Jaap van Zweden to Lead French Orchestra After New York Philharmonic

The conductor Jaap van Zweden does not leave his position as the New York Philharmonic’s music director until later this summer.

But his post-New York plans are already taking shape. In January, van Zweden officially began a five-year term as the Seoul Philharmonic Orchestra’s music director. And on Tuesday, he announced another new job: He will become music director of the Orchestre Philharmonique de Radio France, a French radio orchestra in Paris, for a five-year term starting in 2026.

Van Zweden, 63, succeeds Mikko Franck, who will step down next year after a decade on the podium. Van Zweden will take over as music director designate next year, the orchestra said in a news release, leading several weeks of concerts and a European tour.

Van Zweden, who got his start as concertmaster of the Royal Concertgebouw Orchestra in Amsterdam in 1979, when he was 19, said he was eager to once again be part of a European ensemble.

“I could not be happier about inaugurating this relationship with the Orchestre Philharmonique de Radio France,” he said in a statement. “In Paris, I can experience anew the musical colors familiar to me from Amsterdam’s Royal Concertgebouw, another great European orchestra.”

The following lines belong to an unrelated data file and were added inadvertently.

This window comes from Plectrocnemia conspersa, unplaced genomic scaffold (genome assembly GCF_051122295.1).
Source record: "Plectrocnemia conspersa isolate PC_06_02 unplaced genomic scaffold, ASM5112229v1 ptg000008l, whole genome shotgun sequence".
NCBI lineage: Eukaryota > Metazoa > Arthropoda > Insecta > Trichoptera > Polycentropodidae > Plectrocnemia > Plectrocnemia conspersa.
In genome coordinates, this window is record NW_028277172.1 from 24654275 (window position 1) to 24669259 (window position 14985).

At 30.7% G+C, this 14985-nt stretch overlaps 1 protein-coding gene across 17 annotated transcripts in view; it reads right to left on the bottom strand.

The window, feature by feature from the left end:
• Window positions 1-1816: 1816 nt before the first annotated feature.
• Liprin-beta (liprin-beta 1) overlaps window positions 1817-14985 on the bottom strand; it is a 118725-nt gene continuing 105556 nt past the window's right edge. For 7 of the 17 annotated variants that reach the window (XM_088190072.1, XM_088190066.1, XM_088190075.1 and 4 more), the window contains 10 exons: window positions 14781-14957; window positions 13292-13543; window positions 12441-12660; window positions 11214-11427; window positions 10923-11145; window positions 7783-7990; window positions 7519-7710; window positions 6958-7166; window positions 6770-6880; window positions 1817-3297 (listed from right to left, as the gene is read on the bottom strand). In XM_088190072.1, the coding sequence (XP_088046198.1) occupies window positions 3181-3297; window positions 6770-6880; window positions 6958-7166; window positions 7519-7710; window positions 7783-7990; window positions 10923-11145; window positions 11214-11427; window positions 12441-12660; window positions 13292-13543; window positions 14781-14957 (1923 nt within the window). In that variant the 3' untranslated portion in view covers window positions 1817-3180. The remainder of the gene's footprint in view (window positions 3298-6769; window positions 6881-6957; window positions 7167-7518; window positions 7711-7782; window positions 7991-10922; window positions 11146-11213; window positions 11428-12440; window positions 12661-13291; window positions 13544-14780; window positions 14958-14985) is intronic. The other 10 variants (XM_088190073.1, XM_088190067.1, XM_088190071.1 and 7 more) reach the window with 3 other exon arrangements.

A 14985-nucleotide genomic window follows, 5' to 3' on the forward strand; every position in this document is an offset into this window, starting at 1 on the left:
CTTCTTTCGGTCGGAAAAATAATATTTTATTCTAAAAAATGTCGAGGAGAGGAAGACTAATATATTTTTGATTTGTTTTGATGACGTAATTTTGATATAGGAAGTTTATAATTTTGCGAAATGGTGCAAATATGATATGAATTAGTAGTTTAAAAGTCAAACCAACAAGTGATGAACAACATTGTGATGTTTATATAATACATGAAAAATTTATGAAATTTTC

Van Zweden made his debut with the Orchestre Philharmonique de Radio France last year, conducting Mahler’s Symphony No. 1 and a violin concerto by John Adams. The orchestra’s players said they felt an immediate connection.

“It was clear from the first rehearsal that we had found our new music director,” Jean-Pierre Odasso, president of the musicians’ council, said in a statement, calling van Zweden’s appointment “a real joy for the musicians.”

The orchestra said that van Zweden planned to promote new works during his tenure, with a special focus on contemporary pieces by French composers. He will lead his first European tour with the ensemble in October 2025.

Van Zweden, who is from Amsterdam, came to New York in 2018, only to have his tenure interrupted by the pandemic.

In 2021, he made the surprise announcement that he would depart New York, saying the pandemic had made him rethink his life and priorities. His six-year tenure will be the shortest of any Philharmonic music director since Pierre Boulez, the French composer and conductor who led the orchestra for six seasons in the 1970s.

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